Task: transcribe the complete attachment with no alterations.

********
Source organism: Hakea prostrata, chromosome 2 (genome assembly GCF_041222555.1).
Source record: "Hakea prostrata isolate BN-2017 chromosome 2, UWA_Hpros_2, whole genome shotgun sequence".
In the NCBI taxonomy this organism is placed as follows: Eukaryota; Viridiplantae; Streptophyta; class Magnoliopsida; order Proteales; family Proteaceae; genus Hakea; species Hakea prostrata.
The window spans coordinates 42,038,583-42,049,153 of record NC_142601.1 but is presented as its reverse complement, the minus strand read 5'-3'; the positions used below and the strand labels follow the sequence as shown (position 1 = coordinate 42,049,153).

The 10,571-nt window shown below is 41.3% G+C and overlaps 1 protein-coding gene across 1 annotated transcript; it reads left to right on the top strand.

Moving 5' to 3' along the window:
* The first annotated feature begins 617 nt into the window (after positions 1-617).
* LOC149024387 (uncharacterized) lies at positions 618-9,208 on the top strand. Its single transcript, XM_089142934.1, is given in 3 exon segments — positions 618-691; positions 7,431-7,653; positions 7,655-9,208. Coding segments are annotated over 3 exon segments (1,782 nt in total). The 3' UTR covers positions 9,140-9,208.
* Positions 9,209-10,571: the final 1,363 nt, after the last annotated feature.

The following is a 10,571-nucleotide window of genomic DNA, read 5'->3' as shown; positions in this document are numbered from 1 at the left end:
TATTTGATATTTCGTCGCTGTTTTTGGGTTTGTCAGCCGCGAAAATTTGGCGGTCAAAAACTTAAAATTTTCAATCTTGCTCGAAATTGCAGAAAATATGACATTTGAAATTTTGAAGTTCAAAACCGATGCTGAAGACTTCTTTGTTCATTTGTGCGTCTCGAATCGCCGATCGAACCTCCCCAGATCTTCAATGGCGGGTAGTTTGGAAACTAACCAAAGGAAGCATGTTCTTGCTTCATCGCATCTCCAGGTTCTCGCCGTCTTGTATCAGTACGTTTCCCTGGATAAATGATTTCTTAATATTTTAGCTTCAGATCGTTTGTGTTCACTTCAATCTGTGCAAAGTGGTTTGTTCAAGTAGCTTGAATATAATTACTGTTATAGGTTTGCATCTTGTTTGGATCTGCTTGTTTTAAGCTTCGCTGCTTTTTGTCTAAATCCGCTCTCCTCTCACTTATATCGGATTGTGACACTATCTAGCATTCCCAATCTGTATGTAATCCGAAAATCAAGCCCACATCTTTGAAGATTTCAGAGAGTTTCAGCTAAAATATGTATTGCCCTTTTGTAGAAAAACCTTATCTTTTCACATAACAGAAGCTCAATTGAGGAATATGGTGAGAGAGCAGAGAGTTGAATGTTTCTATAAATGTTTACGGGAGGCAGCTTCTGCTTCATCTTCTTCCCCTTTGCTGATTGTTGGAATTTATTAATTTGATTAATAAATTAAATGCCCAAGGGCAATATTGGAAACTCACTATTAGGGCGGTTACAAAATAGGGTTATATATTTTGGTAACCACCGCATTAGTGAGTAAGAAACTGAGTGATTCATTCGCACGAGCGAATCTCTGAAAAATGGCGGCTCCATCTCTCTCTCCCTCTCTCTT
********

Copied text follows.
Source organism: Hakea prostrata, chromosome 2 (genome assembly GCF_041222555.1).
Source record: "Hakea prostrata isolate BN-2017 chromosome 2, UWA_Hpros_2, whole genome shotgun sequence".
In the NCBI taxonomy this organism is placed as follows: Eukaryota; Viridiplantae; Streptophyta; class Magnoliopsida; order Proteales; family Proteaceae; genus Hakea; species Hakea prostrata.
The window spans coordinates 42,038,583-42,049,153 of record NC_142601.1 but is presented as its reverse complement, the minus strand read 5'-3'; the positions used below and the strand labels follow the sequence as shown (position 1 = coordinate 42,049,153).

The 10,571-nt window shown below is 41.3% G+C and overlaps 1 protein-coding gene across 1 annotated transcript; it reads left to right on the top strand.

Moving 5' to 3' along the window:
* The first annotated feature begins 617 nt into the window (after positions 1-617).
* LOC149024387 (uncharacterized) lies at positions 618-9,208 on the top strand. Its single transcript, XM_089142934.1, is given in 3 exon segments — positions 618-691; positions 7,431-7,653; positions 7,655-9,208. Coding segments are annotated over 3 exon segments (1,782 nt in total). The 3' UTR covers positions 9,140-9,208.
* Positions 9,209-10,571: the final 1,363 nt, after the last annotated feature.

The following is a 10,571-nucleotide window of genomic DNA, read 5'->3' as shown; positions in this document are numbered from 1 at the left end:
TATTTGATATTTCGTCGCTGTTTTTGGGTTTGTCAGCCGCGAAAATTTGGCGGTCAAAAACTTAAAATTTTCAATCTTGCTCGAAATTGCAGAAAATATGACATTTGAAATTTTGAAGTTCAAAACCGATGCTGAAGACTTCTTTGTTCATTTGTGCGTCTCGAATCGCCGATCGAACCTCCCCAGATCTTCAATGGCGGGTAGTTTGGAAACTAACCAAAGGAAGCATGTTCTTGCTTCATCGCATCTCCAGGTTCTCGCCGTCTTGTATCAGTACGTTTCCCTGGATAAATGATTTCTTAATATTTTAGCTTCAGATCGTTTGTGTTCACTTCAATCTGTGCAAAGTGGTTTGTTCAAGTAGCTTGAATATAATTACTGTTATAGGTTTGCATCTTGTTTGGATCTGCTTGTTTTAAGCTTCGCTGCTTTTTGTCTAAATCCGCTCTCCTCTCACTTATATCGGATTGTGACACTATCTAGCATTCCCAATCTGTATGTAATCCGAAAATCAAGCCCACATCTTTGAAGATTTCAGAGAGTTTCAGCTAAAATATGTATTGCCCTTTTGTAGAAAAACCTTATCTTTTCACATAACAGAAGCTCAATTGAGGAATATGGTGAGAGAGCAGAGAGTTGAATGTTTCTATAAATGTTTACGGGAGGCAGCTTCTGCTTCATCTTCTTCCCCTTTGCTGATTGTTGGAATTTATTAATTTGATTAATAAATTAAATGCCCAAGGGCAATATTGGAAACTCACTATTAGGGCGGTTACAAAATAGGGTTATATATTTTGGTAACCACCGCATTAGTGAGTAAGAAACTGAGTGATTCATTCGCACGAGCGAATCTCTGAAAAATGGCGGCTCCATCTCTCTCTCCCTCTCTCTT